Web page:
AT&T Fiber coverage extends across 21 states with speeds up to 1000 Mbps in each of those states excluding Alaska. Their strongest foothold is in California, Texas, and Florida. Like most other fiber networks, they are concentrated around major cities like Dallas, Los Angeles, and Miami.

Frontier Communications Fiber Availability

Frontier FiberOptic is currently only available in six states. California, Texas, and Florida are the three states that have the largest coverage. Frontier FiberOptic speeds vary by city and state, but range up to 940 Mbps with prices ranging between $29.99 – $74.99.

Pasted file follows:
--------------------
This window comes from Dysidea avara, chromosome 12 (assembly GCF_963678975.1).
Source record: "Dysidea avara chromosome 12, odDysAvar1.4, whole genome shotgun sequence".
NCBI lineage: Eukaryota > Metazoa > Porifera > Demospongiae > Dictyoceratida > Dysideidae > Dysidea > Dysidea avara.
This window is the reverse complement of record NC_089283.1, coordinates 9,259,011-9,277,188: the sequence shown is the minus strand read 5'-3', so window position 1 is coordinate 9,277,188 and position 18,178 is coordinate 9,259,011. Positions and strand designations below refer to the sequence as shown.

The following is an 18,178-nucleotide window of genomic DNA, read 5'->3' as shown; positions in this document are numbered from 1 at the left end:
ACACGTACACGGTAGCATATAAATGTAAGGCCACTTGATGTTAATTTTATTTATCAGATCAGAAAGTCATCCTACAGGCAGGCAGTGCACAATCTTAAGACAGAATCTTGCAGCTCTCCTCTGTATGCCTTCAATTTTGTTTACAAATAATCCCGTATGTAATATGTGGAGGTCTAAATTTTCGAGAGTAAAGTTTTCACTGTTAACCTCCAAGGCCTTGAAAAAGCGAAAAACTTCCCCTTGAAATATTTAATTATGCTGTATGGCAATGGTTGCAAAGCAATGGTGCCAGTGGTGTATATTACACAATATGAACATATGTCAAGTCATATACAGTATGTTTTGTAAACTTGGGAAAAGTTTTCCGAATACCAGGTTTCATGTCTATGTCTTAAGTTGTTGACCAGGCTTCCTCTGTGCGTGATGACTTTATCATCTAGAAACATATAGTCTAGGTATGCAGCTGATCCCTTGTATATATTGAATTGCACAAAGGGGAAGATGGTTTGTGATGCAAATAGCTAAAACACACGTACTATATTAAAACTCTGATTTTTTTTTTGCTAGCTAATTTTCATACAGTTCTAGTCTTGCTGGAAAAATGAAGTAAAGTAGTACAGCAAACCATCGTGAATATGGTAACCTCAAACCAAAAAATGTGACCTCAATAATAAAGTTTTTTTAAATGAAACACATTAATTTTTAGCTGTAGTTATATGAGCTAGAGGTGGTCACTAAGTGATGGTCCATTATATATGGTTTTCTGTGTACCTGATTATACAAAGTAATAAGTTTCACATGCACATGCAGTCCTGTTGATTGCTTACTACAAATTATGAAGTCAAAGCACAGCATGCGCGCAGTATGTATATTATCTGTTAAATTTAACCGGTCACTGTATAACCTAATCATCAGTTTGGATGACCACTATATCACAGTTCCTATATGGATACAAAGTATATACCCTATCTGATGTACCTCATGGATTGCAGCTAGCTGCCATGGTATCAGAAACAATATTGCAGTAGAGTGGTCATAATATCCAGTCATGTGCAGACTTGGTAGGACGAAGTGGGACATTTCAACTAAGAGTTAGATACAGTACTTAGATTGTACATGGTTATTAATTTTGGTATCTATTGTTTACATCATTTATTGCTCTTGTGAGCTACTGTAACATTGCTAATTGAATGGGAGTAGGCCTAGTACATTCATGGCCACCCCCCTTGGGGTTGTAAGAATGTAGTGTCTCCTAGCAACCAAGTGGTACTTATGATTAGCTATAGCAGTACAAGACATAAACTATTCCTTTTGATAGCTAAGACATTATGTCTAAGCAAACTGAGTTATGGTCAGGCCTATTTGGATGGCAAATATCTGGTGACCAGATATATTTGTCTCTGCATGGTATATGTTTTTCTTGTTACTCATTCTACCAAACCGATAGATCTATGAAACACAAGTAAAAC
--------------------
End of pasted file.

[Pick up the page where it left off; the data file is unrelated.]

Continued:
CenturyLink Fiber Availability

CenturyLink’s Fiber availability is primarily around larger cities, but is scattered throughout most states in the US. Arizona, Colorado, and Washington have the most residents with access to CenturyLink Fiber. Currently, CenturyLink offers the cheapest fiber internet plans — its fastest speed, 940 Mbps, costs $65/month.

Pros and Cons of Fiber Internet


  • Fastest internet type
  • Less network interference
  • More secure and reliable connection


  • Expensive installation
  • Low availability

The first and foremost advantage to having a fiber connection is speed. Most fiber connections are faster than the fastest cable connections because of its similar download and upload speeds. Fiber-optic lines are also not susceptible to electromagnetic interference making for a more stable and reliable connection. This also makes them more secure. Since they do not send off electrical signals themselves, they prevent hackers from wirelessly tapping into the lines.